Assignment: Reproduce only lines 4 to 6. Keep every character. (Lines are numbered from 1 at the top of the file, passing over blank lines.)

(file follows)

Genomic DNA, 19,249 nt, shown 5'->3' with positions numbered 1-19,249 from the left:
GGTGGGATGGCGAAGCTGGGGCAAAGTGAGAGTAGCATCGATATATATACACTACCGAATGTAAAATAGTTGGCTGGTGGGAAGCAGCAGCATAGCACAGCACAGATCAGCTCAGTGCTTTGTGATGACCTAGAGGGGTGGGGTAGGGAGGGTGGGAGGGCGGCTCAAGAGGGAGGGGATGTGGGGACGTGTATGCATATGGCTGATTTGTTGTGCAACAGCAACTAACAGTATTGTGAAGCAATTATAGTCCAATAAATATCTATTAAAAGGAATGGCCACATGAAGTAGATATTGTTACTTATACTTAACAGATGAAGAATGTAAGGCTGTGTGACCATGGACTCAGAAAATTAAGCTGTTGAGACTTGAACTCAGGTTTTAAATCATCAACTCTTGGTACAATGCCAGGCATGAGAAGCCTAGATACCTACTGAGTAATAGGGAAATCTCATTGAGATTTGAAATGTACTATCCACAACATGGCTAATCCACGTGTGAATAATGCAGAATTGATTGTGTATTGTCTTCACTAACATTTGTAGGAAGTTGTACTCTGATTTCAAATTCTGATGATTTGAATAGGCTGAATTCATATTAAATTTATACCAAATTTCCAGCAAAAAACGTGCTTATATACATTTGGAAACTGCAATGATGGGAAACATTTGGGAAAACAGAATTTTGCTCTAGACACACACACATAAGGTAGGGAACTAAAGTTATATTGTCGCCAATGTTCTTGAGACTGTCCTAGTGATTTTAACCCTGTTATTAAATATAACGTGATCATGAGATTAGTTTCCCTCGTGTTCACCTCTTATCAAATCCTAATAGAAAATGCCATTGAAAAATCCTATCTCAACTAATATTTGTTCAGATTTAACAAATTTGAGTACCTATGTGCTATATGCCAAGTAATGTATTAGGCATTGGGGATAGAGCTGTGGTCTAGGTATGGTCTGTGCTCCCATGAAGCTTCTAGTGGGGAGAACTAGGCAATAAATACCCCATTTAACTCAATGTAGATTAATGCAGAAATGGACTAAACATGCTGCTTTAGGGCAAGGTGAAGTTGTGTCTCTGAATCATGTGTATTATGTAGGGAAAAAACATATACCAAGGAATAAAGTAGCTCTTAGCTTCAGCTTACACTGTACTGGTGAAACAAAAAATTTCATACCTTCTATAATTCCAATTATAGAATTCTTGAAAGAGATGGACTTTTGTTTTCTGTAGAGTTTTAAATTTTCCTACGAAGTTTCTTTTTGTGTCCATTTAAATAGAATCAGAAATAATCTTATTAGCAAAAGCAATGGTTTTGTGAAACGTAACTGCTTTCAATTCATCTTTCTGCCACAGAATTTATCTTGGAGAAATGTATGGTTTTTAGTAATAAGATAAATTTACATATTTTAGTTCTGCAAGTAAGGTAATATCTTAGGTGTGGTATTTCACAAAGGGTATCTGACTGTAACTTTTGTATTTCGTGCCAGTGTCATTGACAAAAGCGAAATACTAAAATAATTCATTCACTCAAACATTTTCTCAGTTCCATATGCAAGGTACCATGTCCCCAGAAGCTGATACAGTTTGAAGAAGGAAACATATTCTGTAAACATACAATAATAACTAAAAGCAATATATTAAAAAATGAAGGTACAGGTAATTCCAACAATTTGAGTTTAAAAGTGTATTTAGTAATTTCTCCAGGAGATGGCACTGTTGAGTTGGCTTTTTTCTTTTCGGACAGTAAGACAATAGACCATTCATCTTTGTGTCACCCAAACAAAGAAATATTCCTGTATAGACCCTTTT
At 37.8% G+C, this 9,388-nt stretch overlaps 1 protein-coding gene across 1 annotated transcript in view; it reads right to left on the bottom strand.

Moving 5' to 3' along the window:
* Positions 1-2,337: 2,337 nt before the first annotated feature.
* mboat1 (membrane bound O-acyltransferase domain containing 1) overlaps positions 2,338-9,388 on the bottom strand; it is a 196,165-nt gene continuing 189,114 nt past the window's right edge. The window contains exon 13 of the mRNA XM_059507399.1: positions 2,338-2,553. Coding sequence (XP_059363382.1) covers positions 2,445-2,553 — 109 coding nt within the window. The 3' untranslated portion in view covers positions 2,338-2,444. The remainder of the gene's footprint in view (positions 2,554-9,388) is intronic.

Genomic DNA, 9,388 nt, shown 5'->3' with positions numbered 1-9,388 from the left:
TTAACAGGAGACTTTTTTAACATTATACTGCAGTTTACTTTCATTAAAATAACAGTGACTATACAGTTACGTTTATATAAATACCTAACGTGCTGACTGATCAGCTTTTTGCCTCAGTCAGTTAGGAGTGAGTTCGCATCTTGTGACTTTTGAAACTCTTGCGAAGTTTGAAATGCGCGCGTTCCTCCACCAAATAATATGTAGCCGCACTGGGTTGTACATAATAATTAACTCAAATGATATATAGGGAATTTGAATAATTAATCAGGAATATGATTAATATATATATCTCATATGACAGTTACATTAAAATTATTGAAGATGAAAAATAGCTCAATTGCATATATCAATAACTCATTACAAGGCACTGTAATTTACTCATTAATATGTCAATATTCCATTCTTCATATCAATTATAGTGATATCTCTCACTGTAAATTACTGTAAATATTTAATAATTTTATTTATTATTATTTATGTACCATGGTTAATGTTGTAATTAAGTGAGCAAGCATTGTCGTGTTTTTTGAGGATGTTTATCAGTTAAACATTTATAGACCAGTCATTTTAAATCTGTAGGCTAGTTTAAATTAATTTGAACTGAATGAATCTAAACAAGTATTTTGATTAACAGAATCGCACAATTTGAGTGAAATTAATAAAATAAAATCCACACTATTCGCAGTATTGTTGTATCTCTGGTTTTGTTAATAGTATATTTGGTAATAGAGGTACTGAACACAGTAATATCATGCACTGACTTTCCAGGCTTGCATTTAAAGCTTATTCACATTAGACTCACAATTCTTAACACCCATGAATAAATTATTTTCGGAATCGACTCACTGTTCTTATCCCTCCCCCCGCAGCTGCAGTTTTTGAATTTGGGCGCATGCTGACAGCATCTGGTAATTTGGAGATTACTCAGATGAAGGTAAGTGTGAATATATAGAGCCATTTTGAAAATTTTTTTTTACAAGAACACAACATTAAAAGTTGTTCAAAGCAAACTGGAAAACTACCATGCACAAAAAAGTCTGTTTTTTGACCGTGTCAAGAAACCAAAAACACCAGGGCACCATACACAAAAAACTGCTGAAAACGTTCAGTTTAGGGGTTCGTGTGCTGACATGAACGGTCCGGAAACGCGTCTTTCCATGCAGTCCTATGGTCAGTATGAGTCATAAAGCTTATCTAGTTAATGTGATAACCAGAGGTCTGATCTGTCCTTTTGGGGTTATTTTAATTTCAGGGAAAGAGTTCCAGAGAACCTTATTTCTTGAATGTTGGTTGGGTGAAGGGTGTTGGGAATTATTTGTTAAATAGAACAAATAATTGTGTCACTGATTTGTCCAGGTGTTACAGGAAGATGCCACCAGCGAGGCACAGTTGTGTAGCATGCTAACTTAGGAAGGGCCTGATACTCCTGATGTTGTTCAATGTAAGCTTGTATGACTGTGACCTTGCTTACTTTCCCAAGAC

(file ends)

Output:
Moving 5' to 3' along the window:
* Positions 1-2,337: 2,337 nt before the first annotated feature.
* mboat1 (membrane bound O-acyltransferase domain containing 1) overlaps positions 2,338-9,388 on the bottom strand; it is a 196,165-nt gene continuing 189,114 nt past the window's right edge. The window contains exon 13 of the mRNA XM_059507399.1: positions 2,338-2,553. Coding sequence (XP_059363382.1) covers positions 2,445-2,553 — 109 coding nt within the window. The 3' untranslated portion in view covers positions 2,338-2,444. The remainder of the gene's footprint in view (positions 2,554-9,388) is intronic.